D, Steve Cherundolo, 5: Cherundolo can count himself lucky that he didn't cause any goals on the U.S. side. As the game progressed, he lost his grip on Belgium wingers Eden Hazard and Dries Mertens, getting beaten regularly. Mercifully, Belgium took its foot off the gas after scoring, and Hazard eventually was taken off.

D, Clarence Goodson, 6: Goodson, like most U.S. defenders, had trouble keeping up with Belgium's quick forwards and midfielders, but he was strong in the air and compensated with his strong positioning.

D, Carlos Bocanegra, 6.5: Captain Bocanegra had his defense organized well and allowed it to minimize the damage while Belgium dominated the midfield. He nearly scored an own-goal when he headed a corner inches past Howard's goal, but he could count luck on his side, too.

D, Timothy Chandler, 5: Probably Chandler's worst game for the U.S. and not incidentally the only time in his career he was asked to play on the left. Although he was the only American who could keep up with his man, his runs up the pitch were poor, with cross after left-footed cross missing its target.

M, Maurice Edu, 6.5: Even if Edu wasn't always capable of shutting down Marouane Fellaini and Axel Witsel, he did enough to keep the U.S. defense from getting overrun. He did good work plugging holes, but his poor clearance set up Belgium's goal. In the 86th minute, his headed goal was dubiously called off.

M, Jose Torres, 7.5: Fielded as a central attacking midfielder, Torres was easily the best player on the American side, distributing very well and tracking back when necessary, putting in some crucial tackles and interceptions. On the back of this game, it seemed unimaginable that he's not always been a U.S. regular.

M, Clint Dempsey, 5.5: Dempsey found almost no room to operate for the bulk of the game, as tight as the spaces were held by the Belgian midfield. Thus he was inconsequential until late in the match when he helped set up a few attacks and faked his way into the box, shooting straight at the goalkeeper.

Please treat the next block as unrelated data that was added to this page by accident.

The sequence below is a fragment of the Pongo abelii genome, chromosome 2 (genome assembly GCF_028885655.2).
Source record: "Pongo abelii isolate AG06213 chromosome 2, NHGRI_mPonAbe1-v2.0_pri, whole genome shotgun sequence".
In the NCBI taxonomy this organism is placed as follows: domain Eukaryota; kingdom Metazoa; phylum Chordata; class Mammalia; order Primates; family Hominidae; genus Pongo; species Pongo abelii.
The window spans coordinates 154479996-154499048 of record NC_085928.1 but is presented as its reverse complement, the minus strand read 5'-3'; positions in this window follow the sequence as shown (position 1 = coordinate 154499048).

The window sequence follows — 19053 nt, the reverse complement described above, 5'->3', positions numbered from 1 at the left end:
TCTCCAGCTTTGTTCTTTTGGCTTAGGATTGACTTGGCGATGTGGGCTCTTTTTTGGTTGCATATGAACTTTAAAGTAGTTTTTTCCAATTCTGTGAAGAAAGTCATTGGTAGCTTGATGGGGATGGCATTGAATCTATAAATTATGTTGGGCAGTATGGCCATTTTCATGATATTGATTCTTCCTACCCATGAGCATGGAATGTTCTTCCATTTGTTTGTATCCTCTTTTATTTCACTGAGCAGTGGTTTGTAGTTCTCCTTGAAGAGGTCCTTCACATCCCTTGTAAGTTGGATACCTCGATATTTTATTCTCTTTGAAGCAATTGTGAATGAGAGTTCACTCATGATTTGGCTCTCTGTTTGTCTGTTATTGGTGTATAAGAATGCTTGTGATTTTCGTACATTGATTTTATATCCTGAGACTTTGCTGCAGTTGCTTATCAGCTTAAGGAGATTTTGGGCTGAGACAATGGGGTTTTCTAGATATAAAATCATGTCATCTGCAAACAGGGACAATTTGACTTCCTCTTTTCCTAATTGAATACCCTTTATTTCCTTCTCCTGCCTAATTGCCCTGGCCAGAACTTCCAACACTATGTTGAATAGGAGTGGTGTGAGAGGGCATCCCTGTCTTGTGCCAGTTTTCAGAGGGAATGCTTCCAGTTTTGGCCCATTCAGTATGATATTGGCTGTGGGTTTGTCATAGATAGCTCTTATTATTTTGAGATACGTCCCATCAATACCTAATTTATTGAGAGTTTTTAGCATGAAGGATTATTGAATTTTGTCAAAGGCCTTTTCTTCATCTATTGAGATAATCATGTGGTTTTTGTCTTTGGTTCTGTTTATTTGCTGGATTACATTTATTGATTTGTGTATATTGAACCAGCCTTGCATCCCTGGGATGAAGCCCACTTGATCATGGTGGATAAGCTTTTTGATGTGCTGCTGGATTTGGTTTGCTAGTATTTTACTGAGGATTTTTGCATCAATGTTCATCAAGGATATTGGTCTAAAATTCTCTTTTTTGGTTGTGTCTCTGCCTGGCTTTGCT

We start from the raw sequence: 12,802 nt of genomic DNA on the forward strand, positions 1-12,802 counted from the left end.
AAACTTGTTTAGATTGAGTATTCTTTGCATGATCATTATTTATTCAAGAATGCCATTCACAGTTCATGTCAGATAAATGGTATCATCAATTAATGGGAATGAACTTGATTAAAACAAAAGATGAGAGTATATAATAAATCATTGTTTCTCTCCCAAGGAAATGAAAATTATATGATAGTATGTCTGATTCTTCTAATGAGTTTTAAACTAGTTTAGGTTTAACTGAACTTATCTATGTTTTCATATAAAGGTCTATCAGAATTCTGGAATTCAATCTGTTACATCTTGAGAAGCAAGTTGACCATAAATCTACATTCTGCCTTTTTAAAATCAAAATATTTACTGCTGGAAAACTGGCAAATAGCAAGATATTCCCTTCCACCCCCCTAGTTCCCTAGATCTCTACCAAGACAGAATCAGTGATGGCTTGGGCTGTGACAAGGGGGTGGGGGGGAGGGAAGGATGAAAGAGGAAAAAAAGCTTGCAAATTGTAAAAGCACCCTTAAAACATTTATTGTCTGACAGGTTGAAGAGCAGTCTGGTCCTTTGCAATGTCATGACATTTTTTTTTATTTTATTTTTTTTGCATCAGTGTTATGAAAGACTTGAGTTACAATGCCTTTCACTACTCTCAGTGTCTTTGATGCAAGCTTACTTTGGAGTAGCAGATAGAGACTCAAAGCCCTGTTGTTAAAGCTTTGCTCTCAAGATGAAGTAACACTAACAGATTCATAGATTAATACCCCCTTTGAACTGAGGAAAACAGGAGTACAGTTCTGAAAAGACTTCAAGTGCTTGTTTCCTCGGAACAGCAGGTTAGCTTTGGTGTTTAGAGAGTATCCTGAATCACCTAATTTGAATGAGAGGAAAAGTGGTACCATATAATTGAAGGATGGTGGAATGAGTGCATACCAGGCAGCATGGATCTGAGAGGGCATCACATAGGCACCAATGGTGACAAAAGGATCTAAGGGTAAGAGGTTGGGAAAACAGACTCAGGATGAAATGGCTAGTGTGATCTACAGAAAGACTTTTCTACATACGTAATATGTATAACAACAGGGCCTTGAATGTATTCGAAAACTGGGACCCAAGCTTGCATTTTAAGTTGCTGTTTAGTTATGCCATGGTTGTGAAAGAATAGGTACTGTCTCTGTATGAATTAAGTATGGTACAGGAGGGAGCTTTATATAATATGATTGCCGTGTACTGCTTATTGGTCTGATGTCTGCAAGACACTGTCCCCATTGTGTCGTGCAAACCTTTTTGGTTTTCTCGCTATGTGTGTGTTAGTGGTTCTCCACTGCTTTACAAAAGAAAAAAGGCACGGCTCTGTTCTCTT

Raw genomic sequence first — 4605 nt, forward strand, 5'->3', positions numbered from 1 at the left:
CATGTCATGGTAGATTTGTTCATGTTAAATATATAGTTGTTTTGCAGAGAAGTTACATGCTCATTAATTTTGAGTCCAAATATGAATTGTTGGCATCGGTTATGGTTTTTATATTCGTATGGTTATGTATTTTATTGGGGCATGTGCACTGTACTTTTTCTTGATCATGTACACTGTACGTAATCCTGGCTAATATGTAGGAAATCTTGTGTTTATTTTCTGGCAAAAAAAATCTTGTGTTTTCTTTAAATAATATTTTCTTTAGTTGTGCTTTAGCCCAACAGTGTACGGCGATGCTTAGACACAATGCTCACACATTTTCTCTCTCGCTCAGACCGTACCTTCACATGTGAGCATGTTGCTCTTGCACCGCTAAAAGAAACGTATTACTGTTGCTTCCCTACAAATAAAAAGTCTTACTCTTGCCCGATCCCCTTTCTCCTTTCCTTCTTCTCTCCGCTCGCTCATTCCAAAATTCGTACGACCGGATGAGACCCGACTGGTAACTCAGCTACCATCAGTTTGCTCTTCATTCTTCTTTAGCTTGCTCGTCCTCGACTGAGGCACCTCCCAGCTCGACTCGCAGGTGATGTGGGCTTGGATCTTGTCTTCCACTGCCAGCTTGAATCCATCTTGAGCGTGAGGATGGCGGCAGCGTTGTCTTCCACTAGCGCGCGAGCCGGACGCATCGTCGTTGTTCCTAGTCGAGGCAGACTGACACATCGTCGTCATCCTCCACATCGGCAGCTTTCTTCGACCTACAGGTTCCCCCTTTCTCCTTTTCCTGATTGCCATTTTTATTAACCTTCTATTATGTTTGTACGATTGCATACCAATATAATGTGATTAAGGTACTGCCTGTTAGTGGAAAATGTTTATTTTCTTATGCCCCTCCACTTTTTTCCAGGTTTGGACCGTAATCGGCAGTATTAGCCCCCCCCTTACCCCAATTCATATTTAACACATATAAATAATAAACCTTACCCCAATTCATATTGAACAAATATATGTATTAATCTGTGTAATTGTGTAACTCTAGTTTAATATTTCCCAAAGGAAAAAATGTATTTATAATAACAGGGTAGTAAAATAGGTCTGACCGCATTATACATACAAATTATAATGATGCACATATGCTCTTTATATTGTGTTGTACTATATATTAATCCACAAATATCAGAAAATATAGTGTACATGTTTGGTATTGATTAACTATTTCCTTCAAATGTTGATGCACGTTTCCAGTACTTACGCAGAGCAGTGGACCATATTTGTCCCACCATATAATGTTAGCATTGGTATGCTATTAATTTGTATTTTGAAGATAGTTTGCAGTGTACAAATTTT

M, Robbie Rogers, 3: In a half of work, Rogers showed what we've known for too long -- he's too slow in his mental and physical processing of the play, and too weak defensively to hold his own at this level. He was rightly subbed out at halftime.

M, Brek Shea, 6.5: Shea was a bright spot on the U.S. offense once again, running at the defense without trepidation and tracking back well. His aggressiveness, despite having played more than 700 minutes since Aug. 13, produced the only danger in the Belgian half for long spells of the game.

F, Jozy Altidore, 5: Altidore held the play up well early in his first and only half of work, but as Belgium took control, he hardly saw the ball, completely starved for service.


F, Juan Agudelo, 5: Coming on at halftime for the exhausted Altidore, Agudelo wasn't the beneficiary of much service, either. He did make good, sharp runs and carved out a half-chance in the 70th minute, when he almost got on the end of an unexpected Shea cross.

M, Kyle Beckerman, 6.5: Beckerman, added to the fold as an extra holding midfielder at halftime, helped steady the U.S. midfield, stemming the tide of Belgian attacks. Coupled with Edu, he formed a good shield.

M, Jeff Larentowicz, 5: Coming on in the 76th minute, Larentowicz's influence was minimal.

Leander Schaerlaeckens is a soccer writer for He can be reached at Follow him on Twitter at @LeanderESPN.

Leander Schaerlaeckens

Contributing writer,
Leander Schaerlaeckens is a contributing writer for He has previously written for The Guardian, The Washington Times and UPI.